Thurston Brewer Active Member

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  12. Thurston Brewer

    Thurston Brewer Active Member

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    Whew! Got the mash up and running...

    Mash pH came out at 5.21 (spot on!). For water treatment I went by the guidance of Dave Line's classic book 'The Big Book of Brewing', and once again his advice was golden!

    The Strike Water calculator from Brewers Friend Windows app was miles off, though. It said I needed 2 gallons at 166 °F, but I put in 3 and still only came up to 146 °F... I had to draw off some wort and bring it up to 200 °F then add it back to get up to 152.5 °F. Mash thickness = 1.92 qts/lb, which is much looser than I had planned. I'm gonna need to guesstimate strike temp for the next batch; maybe 176 or so...

    Because of the loose mash, I reached starch end point at 10 minutes (!), but I'm going to give it a full 60 to ensure that I get some maltose in with the dextrins, to try and maintain a decent balance. We shall see...
     
  13. Thurston Brewer

    Thurston Brewer Active Member

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    After a 90 minute boil, my wort cooler brought it down to the high 80s (not bad, but needs improvement), and I came out with 3 gallons at 1.055. Pretty damned close to the target of 1.057!

    Gotta let it cool a bit before pitching. Don't know whose more anxious for that; me or my yeastie beasties!

    mmmm.... Porter!
     
  14. Trialben

    Trialben Well-Known Member

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    You can change you strike temp setting in your brew profile thirsty. I usually gat a 2celcius drop once mashed in but I brew in a bag so I'll hit flame under kettle if mash temp is low. But then again I'm not too fussed as long as it is within the degree I want she's all good.

    What ya cooling your brew with thirsty Imersion chiller? What's ya time frame on chilling to near pitch temps mate?
     
  15. Thurston Brewer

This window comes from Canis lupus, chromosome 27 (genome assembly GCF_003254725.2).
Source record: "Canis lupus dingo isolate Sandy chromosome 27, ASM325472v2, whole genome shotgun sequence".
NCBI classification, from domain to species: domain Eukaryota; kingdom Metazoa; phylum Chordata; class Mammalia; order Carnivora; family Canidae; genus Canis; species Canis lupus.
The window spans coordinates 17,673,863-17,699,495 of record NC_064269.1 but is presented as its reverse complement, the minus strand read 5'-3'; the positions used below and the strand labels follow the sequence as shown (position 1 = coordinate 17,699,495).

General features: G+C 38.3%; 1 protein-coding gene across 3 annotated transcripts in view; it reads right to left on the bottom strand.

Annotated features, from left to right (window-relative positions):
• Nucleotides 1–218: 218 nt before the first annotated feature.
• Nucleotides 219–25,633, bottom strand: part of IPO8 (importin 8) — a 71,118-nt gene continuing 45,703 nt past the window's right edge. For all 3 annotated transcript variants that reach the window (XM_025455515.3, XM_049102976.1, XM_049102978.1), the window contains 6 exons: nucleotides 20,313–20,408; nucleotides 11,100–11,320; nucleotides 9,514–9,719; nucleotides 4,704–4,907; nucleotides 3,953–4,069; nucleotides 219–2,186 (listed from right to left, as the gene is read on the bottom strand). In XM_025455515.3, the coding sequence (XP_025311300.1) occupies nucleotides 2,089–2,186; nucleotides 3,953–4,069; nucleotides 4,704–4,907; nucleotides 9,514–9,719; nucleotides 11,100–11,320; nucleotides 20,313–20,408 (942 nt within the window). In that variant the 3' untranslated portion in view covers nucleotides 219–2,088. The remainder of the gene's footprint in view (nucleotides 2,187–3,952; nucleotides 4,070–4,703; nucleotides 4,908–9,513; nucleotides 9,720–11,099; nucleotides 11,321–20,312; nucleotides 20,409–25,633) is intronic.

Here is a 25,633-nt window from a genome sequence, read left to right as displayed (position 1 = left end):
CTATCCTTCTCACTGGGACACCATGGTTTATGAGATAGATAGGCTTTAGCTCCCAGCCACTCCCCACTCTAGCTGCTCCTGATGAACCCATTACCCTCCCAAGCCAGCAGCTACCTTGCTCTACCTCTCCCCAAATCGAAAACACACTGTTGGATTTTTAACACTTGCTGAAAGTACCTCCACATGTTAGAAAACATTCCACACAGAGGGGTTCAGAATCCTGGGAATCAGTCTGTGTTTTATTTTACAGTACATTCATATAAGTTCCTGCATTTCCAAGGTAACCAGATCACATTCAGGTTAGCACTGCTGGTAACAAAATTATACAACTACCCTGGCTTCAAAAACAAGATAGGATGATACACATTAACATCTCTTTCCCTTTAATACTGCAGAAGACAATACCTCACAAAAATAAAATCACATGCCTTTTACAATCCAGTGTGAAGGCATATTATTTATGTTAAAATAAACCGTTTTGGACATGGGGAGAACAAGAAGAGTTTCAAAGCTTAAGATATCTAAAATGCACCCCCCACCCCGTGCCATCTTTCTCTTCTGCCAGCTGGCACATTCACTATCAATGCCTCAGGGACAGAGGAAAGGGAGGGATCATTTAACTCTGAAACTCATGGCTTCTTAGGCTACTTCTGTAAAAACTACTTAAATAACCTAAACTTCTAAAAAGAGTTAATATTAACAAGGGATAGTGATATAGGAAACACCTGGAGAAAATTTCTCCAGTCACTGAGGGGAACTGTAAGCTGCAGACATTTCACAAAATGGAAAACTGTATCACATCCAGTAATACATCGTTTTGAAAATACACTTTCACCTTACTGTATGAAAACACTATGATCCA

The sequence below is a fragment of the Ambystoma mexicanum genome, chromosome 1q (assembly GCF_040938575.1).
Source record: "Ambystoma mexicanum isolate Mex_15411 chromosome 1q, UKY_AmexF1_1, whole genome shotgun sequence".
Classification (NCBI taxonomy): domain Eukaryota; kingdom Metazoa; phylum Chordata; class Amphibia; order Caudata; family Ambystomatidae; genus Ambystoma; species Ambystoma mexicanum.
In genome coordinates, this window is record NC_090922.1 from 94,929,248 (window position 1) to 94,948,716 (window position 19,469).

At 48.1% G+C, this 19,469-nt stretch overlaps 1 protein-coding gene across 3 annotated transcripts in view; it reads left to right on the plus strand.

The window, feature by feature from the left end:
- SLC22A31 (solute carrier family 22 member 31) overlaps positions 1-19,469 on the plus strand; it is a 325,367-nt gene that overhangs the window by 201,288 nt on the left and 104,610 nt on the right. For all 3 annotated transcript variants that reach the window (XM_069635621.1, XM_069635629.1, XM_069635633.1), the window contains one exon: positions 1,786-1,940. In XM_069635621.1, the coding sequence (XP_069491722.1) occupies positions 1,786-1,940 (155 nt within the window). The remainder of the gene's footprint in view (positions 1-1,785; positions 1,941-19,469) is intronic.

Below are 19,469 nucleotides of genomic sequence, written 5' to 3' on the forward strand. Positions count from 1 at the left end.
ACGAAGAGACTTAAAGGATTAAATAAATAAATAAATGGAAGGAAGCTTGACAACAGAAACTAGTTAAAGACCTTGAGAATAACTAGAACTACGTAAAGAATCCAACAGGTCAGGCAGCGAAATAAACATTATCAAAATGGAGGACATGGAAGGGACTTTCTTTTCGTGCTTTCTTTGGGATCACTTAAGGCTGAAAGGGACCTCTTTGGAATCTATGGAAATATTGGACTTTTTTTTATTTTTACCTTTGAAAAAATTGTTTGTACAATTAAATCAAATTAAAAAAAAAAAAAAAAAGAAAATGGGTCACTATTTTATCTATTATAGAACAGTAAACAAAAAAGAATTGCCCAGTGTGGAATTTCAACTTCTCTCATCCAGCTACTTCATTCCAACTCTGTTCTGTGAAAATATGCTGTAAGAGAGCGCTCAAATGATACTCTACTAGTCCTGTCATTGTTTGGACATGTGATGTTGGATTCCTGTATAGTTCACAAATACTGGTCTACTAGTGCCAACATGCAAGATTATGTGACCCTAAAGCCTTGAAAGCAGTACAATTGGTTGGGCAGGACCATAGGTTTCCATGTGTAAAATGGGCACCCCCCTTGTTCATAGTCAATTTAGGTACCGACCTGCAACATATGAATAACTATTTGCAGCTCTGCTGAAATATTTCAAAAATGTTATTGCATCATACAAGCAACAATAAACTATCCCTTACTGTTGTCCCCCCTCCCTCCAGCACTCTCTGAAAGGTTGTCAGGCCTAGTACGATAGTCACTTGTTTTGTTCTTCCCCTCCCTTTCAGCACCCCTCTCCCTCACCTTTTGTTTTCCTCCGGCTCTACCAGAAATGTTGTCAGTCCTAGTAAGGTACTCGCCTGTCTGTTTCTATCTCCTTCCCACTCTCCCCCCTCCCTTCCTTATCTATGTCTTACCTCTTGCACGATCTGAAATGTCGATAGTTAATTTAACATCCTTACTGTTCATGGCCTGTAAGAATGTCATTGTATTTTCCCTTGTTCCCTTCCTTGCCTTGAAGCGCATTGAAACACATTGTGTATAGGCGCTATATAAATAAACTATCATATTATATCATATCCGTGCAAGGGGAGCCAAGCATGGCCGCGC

Thurston Brewer Active Member

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    It's a coil of copper tubing I place inside an Igloo cooler (the same one I use as a mash tun). I just fill it with ice and water and siphon the brew through.... voila!
     
  16. jeffpn

    jeffpn Well-Known Member

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    That's the first way I chilled! Except I used a 5 gallon bucket instead of a cooler. Turn that coil into a counterflow chiller. Then you won't need to get ice when you brew!
     
  17. Trialben

    Trialben Well-Known Member

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    Well there is more than one way to skin a cat I say.mi never thought of that:eek:. Cheers thirsty hay what temp you get into FV? I've been thinking of doing a pre chiller type thing to chill water before Imersion chiller.
     
  18. Thurston Brewer

    Thurston Brewer Active Member

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    Counterflow is quite effective, but can't do it here... In So Cal we're 5 years into a monster drought - pissing water down the drain just to cool brew won't cut it. I made the ice myself then poured the melt water into my rain barrel for watering the veggie garden. No waste, mate!
     
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  19. Thurston Brewer

    Thurston Brewer Active Member

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    It was nearly 90 degrees... a bit too high for my tastes so I'll need to up the cooling efficiency somewhat. I pitched at 75 and have a nice, rich yeast head as I take my last draught and head for the sack.

    Ahh, brew day! :)
     
  20. Trialben

    Trialben Well-Known Member

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    Here in Aus that's why a lot of us no chill. no water used in chilling wort just Mother Natures cool overnight temp hopefully if not wack the cube in fridge following morning to continue to chill to pitch temp. I've done a couple of no chill batches they were lovely no clarity probs neither. Just gotta watch Bittering at start add them in at 30 to go to adjust extended Bittering in cube then do aroma additions into cube and dry hop once ferment has eased.